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bgillette

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  1. Hi Percival, I did a quick test of some 1080 DXV content with WATCHOUT 6.4 and have found limited functionality when QuickTime 7.7.9 was installed on the production PC. Since WATCHOUT does not directly support DXV, we cannot guarantee portability of DXV content from system to system, so what works on your systems may not work for others. Our recommendation at this time, would be to re-encode DXV content for a supported codec, such as HAP or h264 or another supported Watchout codec.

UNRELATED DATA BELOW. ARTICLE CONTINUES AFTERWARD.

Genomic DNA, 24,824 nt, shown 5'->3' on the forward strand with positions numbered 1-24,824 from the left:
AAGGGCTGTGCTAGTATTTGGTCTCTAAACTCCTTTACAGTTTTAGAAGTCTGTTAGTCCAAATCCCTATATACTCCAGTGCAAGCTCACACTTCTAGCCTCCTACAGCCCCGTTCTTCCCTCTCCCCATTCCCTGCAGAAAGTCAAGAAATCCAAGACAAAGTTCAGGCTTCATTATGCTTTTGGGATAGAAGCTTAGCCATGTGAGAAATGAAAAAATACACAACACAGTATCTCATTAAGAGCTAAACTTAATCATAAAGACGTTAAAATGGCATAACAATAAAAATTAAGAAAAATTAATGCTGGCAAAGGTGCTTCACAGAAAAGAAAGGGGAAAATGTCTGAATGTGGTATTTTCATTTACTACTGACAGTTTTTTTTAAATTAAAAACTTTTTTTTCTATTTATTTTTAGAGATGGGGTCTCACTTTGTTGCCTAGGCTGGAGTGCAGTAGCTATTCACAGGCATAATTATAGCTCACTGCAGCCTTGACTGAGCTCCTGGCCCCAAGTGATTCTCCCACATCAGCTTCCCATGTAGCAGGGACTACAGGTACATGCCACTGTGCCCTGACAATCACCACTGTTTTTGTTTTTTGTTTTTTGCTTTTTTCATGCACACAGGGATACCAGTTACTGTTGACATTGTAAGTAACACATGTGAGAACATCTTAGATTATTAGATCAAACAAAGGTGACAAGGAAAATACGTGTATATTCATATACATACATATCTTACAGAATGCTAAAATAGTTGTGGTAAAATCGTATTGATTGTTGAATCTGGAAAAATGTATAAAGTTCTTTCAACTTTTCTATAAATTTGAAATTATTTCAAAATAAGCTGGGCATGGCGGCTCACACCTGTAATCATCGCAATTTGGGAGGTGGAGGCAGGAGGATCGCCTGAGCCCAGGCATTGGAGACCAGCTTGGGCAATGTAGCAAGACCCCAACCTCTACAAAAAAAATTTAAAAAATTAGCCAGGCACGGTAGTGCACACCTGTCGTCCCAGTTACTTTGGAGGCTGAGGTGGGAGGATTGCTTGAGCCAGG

2. (Minor Disclosure: I work for a display systems manufacturer) While I can’t speak for Dataton and their plans for WATCHOUT, I would think this would require strong participation from a GPU vendor in order to design an HDBASET output card to implement natively in a Watchout computer or Watchpax. So far, the major GPU vendors seem to be focusing on DisplayPort and HDMI technologies. Perhaps this will change if HDBASET gains wider acceptance. Right now, several display and projector manufacturers are implementing native HDBASET inputs…I happen to work for one of them :-) And it works very reliably. For example, check out the Barco RLM-W14 3-chip and Barco F50 single-chip projectors which both natively accept HDBASET without any receiver boxes. To the projectors, the HDBASET is just a regular input. Otherwise, in general, I think Watchout would work fine with most of the HDBASET transceiver kits today. The usual PC/GPU issues (ie not WATCHOUT) with HDCP and EDID management still apply, but when properly implemented, HDBASET transceivers kits should be fairly transparent in the signal path. HDBASET has been primarily a ‘transport’ and 'endpoint' infrastructure technology thus far, so most use-cases have been with HDBASET matrix switches and large deployments where the cost of thousands of meters of HDMI/DVI or fiber gets costly as you start running it through a building. I personally have completed several Watchout projects using HDBASET. For example, at InfoComm 2015 in Orlando, I used Crestron HD-TX3-C HDBASET transmitters with my own WO6 rig to bring WQXGA 2560x1600/60Hz, at 10-bit up to a simple blend of 3x Barco F50 projectors which have a native HDBASET inputs. HDBASET It isn’t quite right for every project, and like many technologies, the devil is in the details… Over one line, HDBASET can carry uncompressed HDMI/DVI, HDCP encryption, EDID, CEC channels, even serial and IR along with 10/100 Ethernet…Reliable video, EDID and HDCP are one thing, but getting all those other features to work together, is today, very much vendor dependent, but surely improving all the time. I can say from working several projects that HDBASET has gotten very good, but reliability depends heavily on quality cable and most of all, good RJ-45 terminations. For live events, I would always suggest using shielded CAT6 cables even though most manufacturers say they require only UTP CAT5e...People tend not to consider their RJ-45 cable seriously, but with HDBASET keep in mind you are shoveling up to 8GB/s of uncompressed HD or higher video over a set of wires that was basically designed to make phone calls 100 years ago. So cable and terminations do matter. As we enter the era of UHD and 4K and more, note that some of the current HDBASET transceiver solutions begin to subsample at UHD and 4K progressive at 24/30/60 frame rates to 4:2:0 colour and/or limit 8-bit colour which may affect blend zones, so read the specs carefully if you are getting into UHD/4K. Again, these minor limitations will improve with time. I'm interested if others have used HDBASET kit in their WATCHOUT deployments and what kind of success or challenges have been seen.